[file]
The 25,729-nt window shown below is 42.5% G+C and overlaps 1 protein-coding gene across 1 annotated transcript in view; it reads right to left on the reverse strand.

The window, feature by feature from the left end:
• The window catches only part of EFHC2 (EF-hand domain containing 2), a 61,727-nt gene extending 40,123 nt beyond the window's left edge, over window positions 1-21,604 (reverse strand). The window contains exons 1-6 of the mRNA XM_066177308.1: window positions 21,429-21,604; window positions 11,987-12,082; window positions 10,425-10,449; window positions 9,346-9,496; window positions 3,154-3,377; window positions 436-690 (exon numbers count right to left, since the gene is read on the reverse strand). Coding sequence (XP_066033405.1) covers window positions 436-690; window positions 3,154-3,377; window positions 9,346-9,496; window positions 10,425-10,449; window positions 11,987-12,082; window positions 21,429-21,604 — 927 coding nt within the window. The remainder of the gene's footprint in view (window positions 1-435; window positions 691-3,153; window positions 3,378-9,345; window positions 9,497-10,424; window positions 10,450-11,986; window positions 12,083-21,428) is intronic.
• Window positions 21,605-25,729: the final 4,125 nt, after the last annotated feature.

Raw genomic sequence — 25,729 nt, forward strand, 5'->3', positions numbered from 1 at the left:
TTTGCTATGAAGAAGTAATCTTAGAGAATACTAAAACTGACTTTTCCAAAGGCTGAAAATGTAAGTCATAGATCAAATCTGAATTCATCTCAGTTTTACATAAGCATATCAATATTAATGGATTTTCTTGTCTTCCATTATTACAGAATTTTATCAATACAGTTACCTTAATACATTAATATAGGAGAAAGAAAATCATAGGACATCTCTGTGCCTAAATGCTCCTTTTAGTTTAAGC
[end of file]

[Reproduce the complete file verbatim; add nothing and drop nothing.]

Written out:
The 25,729-nt window shown below is 42.5% G+C and overlaps 1 protein-coding gene across 1 annotated transcript in view; it reads right to left on the reverse strand.

The window, feature by feature from the left end:
• The window catches only part of EFHC2 (EF-hand domain containing 2), a 61,727-nt gene extending 40,123 nt beyond the window's left edge, over window positions 1-21,604 (reverse strand). The window contains exons 1-6 of the mRNA XM_066177308.1: window positions 21,429-21,604; window positions 11,987-12,082; window positions 10,425-10,449; window positions 9,346-9,496; window positions 3,154-3,377; window positions 436-690 (exon numbers count right to left, since the gene is read on the reverse strand). Coding sequence (XP_066033405.1) covers window positions 436-690; window positions 3,154-3,377; window positions 9,346-9,496; window positions 10,425-10,449; window positions 11,987-12,082; window positions 21,429-21,604 — 927 coding nt within the window. The remainder of the gene's footprint in view (window positions 1-435; window positions 691-3,153; window positions 3,378-9,345; window positions 9,497-10,424; window positions 10,450-11,986; window positions 12,083-21,428) is intronic.
• Window positions 21,605-25,729: the final 4,125 nt, after the last annotated feature.

Raw genomic sequence — 25,729 nt, forward strand, 5'->3', positions numbered from 1 at the left:
TTTGCTATGAAGAAGTAATCTTAGAGAATACTAAAACTGACTTTTCCAAAGGCTGAAAATGTAAGTCATAGATCAAATCTGAATTCATCTCAGTTTTACATAAGCATATCAATATTAATGGATTTTCTTGTCTTCCATTATTACAGAATTTTATCAATACAGTTACCTTAATACATTAATATAGGAGAAAGAAAATCATAGGACATCTCTGTGCCTAAATGCTCCTTTTAGTTTAAGC